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EU to reach winter gas storage target months ahead of new deadline

A sticker reads "natural gas" on a pipe at the French company R-CUA plant, in Strasbourg, eastern France, Oct. 7, 2022.
A sticker reads "natural gas" on a pipe at the French company R-CUA plant, in Strasbourg, eastern France, Oct. 7, 2022. Copyright AP Photo/Jean-Francois Badias
Copyright AP Photo/Jean-Francois Badias
By Alice Tidey
Published on Updated
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Gas storage across Europe is now filled at just under 90% capacity, reaching a mandatory target to ensure the continent can power itself through winter with months to spare.

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"The good news is indeed that as of today the storage is at 89.89%, which is indeed excellent news," an EU Commission spokesperson told reporters on Thursday. 

Not all EU countries with storage facilities have so far hit the 90% capacity requirement but the Commission spokesperson struck an upbeat note, adding that "member states see and understand that it is extremely important to stick to the obligation to refill our gas storage facilities."

"This is an ongoing process and we are very much on track there," he said. 

The target to fill gas storage to 90% capacity by 1 November 2023 was set last year, weeks after Russia invaded Ukraine, as energy prices were starting their climb to new record levels and over fears Moscow could turn off the gas tap.

These fears were realised shortly after in retaliation against wide-ranging economic sanctions imposed by the EU as well as a pledge to stop all Russian fossil fuel imports. Before Russia's war in Ukraine, the EU bought 40% of its gas supplies from Moscow.

The abrupt cut-off from Russia sparked concerns the EU could suffer winter blackouts, prompting governments to prepare worst-case scenarios including rolling power cuts. A mild winter and a reduction in energy consumption no doubt partly linked to soaring energy bills ensured those plans were never rolled out.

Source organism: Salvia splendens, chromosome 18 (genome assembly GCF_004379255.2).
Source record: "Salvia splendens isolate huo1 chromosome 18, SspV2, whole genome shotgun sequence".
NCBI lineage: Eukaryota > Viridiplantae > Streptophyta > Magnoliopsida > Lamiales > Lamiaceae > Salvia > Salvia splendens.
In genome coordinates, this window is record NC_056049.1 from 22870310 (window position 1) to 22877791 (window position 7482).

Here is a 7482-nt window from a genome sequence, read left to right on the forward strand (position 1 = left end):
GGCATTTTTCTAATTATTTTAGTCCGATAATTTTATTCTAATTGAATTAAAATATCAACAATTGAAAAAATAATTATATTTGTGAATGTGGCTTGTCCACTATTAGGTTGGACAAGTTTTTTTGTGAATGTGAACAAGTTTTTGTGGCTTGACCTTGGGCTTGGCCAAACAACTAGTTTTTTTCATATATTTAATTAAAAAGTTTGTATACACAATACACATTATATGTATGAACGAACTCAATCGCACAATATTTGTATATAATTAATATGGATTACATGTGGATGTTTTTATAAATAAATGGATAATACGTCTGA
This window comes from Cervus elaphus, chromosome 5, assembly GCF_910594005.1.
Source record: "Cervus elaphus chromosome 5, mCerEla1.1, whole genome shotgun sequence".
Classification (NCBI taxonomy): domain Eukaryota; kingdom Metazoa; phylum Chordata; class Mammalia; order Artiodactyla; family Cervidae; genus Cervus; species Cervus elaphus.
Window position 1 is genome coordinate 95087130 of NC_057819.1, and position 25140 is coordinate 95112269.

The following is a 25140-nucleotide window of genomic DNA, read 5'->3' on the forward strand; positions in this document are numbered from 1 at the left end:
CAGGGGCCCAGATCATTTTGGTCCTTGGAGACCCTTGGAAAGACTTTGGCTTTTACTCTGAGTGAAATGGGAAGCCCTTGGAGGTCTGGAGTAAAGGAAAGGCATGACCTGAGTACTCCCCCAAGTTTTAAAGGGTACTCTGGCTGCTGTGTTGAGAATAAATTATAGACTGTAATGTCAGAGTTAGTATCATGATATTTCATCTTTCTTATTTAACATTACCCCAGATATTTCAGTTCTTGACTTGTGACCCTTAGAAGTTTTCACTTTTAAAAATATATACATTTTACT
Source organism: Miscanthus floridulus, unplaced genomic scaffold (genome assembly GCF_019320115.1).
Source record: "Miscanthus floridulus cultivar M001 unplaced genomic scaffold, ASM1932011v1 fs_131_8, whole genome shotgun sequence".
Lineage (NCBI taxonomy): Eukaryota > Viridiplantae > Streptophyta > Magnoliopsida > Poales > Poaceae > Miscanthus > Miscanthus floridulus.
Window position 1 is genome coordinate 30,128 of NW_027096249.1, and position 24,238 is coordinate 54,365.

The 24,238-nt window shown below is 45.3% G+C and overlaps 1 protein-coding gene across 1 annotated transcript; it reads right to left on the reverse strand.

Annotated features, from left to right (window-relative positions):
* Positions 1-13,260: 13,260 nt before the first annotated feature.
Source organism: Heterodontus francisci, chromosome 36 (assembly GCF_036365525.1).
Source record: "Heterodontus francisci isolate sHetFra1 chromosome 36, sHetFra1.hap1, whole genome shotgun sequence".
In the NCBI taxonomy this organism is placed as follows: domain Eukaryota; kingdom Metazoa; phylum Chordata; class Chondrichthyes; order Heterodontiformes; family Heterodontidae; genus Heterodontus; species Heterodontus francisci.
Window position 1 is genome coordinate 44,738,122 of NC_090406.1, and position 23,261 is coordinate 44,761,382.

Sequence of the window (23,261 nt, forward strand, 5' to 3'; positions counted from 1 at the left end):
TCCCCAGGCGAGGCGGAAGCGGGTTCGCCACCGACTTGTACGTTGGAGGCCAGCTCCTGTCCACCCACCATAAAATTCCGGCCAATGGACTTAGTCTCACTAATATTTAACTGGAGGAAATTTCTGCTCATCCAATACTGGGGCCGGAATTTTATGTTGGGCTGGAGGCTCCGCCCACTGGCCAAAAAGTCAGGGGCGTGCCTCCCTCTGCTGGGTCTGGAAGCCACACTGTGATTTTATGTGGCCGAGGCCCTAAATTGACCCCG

Gas storage levels at the beginning of April -- or the end of the heating season -- were 56% full, well above the five-year average of 34%.

Still, to prevent a repeat of 2022 when EU member states competed with each other to import gas from non-Russian suppliers, the EU Commission set up a joint gas purchasing platform. The aim was to leverage the bloc's market power and lower prices for EU buyers.

The EU executive has touted its platform as a 'remarkable success' but kept mum on prices, stating it does not take part in negotiations between buyers and sellers.

Prices at the Title Transfer Facility (TTF), a virtual hub for gas trading, were this week sticking close to the €40 per megawatt hour mark, well below the three-digit prices observed through most of 2022. 

However, reliance on foreign suppliers for gas means the EU remains vulnerable to price fluctuations.

The European Union has a storage capacity of 100 billion cubic metres (bcm) with an additional 30 bcm in Ukraine.

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